CENTER MID – Danny Drinkwater (15/16) vs. Youri Tielemans (19/20)

Danny Drinkwater has flopped since his move to Chelsea, but don’t let that cloud your memory of his performance as N’Golo Kante’s midfield partner. Drinkwater was massively important to Leicester City during the title run, scoring two goals in 35 league appearances and assisting seven more, providing a dynamic presence in midfield to both calmly hold possession and provide dangerous moves forward. Still, admittedly being next to Kante made Drinkwater look better, and that proved true through the rest of his career.

Tielemans, on the other hand, is putting up numbers of his own that prove he’s his own player outside of any lift he gets from being slotted next to Ndidi and James Maddison. His passing percentage is way up from his days at Anderlecht and Monaco, and while he still struggles with turning the ball over on occasion, his heavy volume (55 passes per 90, 13th among non-defenders) and key passes (1.8 per 90, 17th in the league) suggest Tielemans has settled into an important role with the club.

VERDICT: Tielemans – While Danny Drinkwater was important to Leicester City’s run, his peripherals suggested Chelsea probably should have been more careful with its money. Tielemans has made significant strides since his disastrous time at Monaco and has become an important cog in midfield.

ATTACKING MID/WINGER – Riyad Mahrez/Marc Albrighton vs. James Maddison/Ayoze Perez (19/20)

Riyad Mahrez and Marc Albrighton offered vastly different skill sets that mixed well under Claudio Ranieri. (Getty Images)

Riyad Mahrez’s road to becoming Leicester City’s record sale was at times a bumpy tale, but there were no higher highs than he had in the 2015/16 title run. The Algerian international became a Premier League sensation with his 17 goals and 10 assists, doing it all for the Leicester City attack. He produced an xG of 11.88 for himself, with a silly goal conversion rate on top of that. In addition, he set his teammates up for a nearly equal 11.45 xA total, picking up 20 big chances created and dribbling successfully at a rate of 3.5 per 90 minutes. By contrast, Mahrez’s wing partner Marc Albrighton is a mostly forgettable player for casual fans, but he was massively important in other ways. Playing in every single Premier League match that season, Albrighton helped keep the shape and offered a more rigid foil to Mahrez’s marauding, with Fuchs overlapping on the left.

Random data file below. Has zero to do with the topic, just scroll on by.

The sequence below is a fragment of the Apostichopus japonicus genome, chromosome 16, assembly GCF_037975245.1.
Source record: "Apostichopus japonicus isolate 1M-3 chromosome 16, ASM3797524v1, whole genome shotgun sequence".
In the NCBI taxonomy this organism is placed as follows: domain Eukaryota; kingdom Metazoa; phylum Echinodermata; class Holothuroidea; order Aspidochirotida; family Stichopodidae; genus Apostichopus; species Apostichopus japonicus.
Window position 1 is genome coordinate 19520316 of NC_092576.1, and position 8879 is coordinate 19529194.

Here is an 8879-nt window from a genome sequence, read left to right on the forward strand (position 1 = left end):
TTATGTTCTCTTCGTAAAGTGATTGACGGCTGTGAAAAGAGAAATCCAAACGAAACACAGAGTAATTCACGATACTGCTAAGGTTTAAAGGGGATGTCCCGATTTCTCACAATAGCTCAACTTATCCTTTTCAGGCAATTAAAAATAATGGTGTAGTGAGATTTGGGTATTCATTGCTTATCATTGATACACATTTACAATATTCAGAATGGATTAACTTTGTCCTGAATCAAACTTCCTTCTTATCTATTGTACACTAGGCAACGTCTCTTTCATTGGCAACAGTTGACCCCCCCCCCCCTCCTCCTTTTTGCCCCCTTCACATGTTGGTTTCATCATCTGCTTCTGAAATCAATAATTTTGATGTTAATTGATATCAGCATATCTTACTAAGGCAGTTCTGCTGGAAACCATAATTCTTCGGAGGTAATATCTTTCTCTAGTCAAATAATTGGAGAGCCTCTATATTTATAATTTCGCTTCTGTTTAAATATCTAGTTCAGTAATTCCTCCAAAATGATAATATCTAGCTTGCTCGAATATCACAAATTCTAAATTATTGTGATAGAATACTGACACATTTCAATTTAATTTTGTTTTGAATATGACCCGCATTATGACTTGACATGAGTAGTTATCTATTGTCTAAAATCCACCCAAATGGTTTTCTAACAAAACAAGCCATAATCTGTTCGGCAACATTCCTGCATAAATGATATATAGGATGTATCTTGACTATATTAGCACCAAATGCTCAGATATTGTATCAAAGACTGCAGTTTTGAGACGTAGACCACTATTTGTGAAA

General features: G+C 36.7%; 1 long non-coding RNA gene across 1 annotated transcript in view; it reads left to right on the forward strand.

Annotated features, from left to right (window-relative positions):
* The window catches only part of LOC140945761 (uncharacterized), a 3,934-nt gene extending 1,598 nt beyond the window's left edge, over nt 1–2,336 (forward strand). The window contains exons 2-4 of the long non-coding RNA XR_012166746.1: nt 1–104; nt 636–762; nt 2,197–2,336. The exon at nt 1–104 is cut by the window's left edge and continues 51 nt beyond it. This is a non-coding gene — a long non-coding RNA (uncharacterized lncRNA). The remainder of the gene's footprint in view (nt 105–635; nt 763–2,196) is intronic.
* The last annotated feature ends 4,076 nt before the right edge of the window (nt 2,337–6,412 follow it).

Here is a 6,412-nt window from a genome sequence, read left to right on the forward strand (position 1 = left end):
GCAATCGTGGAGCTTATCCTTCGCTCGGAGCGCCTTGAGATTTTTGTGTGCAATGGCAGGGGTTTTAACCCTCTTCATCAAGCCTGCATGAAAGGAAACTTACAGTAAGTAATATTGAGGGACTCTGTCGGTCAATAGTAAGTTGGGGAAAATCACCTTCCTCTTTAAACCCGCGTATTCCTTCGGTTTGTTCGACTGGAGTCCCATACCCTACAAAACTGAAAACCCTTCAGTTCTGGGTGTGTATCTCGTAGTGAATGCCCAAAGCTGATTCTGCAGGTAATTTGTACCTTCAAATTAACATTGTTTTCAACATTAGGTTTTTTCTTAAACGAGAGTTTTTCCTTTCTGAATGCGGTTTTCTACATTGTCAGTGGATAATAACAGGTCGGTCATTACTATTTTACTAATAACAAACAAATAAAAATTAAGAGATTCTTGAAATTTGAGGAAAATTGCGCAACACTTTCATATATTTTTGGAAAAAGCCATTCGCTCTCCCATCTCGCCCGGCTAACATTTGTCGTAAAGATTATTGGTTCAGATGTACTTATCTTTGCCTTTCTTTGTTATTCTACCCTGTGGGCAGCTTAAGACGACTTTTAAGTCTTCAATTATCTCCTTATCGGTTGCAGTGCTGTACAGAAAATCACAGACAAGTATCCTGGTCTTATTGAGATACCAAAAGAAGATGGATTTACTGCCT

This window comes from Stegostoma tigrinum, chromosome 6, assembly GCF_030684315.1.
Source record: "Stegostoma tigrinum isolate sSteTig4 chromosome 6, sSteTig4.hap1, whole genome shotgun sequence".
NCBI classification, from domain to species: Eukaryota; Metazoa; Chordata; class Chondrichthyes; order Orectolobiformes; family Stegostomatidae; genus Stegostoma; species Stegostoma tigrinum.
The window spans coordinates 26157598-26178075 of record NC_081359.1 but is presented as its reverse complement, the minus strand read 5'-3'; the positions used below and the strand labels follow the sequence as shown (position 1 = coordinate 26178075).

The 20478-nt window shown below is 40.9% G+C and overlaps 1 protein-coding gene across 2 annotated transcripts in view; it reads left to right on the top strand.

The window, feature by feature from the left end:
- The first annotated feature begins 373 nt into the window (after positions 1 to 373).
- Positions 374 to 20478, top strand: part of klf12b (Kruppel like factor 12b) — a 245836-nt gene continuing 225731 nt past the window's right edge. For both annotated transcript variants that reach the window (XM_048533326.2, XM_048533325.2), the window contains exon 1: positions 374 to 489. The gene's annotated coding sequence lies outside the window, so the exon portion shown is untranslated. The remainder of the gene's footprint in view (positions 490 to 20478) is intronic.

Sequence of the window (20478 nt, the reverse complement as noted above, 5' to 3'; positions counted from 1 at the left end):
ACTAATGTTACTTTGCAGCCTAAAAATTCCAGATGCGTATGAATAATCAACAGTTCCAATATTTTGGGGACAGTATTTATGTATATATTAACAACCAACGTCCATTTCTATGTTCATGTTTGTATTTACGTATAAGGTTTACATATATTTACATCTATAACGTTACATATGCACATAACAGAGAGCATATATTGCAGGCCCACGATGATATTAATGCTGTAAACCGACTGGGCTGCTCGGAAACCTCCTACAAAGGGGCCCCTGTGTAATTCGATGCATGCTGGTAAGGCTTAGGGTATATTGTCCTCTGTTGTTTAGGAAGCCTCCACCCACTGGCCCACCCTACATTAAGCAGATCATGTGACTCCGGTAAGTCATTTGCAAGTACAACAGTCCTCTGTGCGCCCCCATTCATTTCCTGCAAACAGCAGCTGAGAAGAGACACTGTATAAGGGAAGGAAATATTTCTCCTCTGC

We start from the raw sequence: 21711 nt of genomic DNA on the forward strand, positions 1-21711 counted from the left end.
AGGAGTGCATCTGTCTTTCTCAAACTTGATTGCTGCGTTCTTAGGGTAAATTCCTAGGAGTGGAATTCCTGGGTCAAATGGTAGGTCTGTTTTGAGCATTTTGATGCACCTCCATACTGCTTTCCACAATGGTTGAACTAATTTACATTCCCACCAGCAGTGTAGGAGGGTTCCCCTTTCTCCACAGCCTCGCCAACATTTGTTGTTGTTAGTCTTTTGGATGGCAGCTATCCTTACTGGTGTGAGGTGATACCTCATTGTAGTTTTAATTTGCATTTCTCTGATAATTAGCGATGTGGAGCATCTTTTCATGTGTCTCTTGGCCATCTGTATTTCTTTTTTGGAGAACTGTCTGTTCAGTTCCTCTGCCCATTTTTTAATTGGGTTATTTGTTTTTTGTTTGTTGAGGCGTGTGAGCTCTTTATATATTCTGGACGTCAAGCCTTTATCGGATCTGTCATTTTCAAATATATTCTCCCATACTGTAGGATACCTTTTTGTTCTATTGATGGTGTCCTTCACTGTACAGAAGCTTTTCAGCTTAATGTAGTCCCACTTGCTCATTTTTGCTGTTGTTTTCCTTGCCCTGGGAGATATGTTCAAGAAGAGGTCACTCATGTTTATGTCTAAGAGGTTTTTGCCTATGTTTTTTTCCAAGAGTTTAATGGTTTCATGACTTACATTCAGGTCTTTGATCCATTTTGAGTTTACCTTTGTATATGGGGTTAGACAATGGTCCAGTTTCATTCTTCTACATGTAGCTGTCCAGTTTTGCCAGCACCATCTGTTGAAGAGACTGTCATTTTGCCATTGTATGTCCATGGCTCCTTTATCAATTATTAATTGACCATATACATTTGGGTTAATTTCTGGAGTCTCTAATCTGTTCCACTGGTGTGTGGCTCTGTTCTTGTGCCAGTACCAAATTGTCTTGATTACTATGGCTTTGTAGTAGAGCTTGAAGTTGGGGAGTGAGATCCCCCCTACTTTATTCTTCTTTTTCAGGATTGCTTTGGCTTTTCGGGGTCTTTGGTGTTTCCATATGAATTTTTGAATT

This season, James Maddison is the standout attacking player for the Foxes, with the 22-year-old developing into a key contributor up front. The youngster is eighth in the league in key passes per 90 minutes, and he himself is ripping off over three shots a game, with four league goals already to his name. Still, Maddison could be creating more – with 23 shot assists on the season so far, only two have qualified as “big chances” according to SofaScore. Ayoze Perez has not quite brought the explosiveness we saw in his Newcastle days over to the King Power Stadium, but his three-goal haul is also proving important early on.

VERDICT: Mahrez/Albrighton – while this duo was sorely one-sided, the season Riyad Mahrez had for Leicester City that title-winning campaign was an attacking display for the ages. Maddison is an extremely solid future asset contributing at a high level for such a young age, but he still has distance to cover to reach the heights of Mahrez that fateful year, who finished as the highest rated player in the entire league according to WhoScored.com.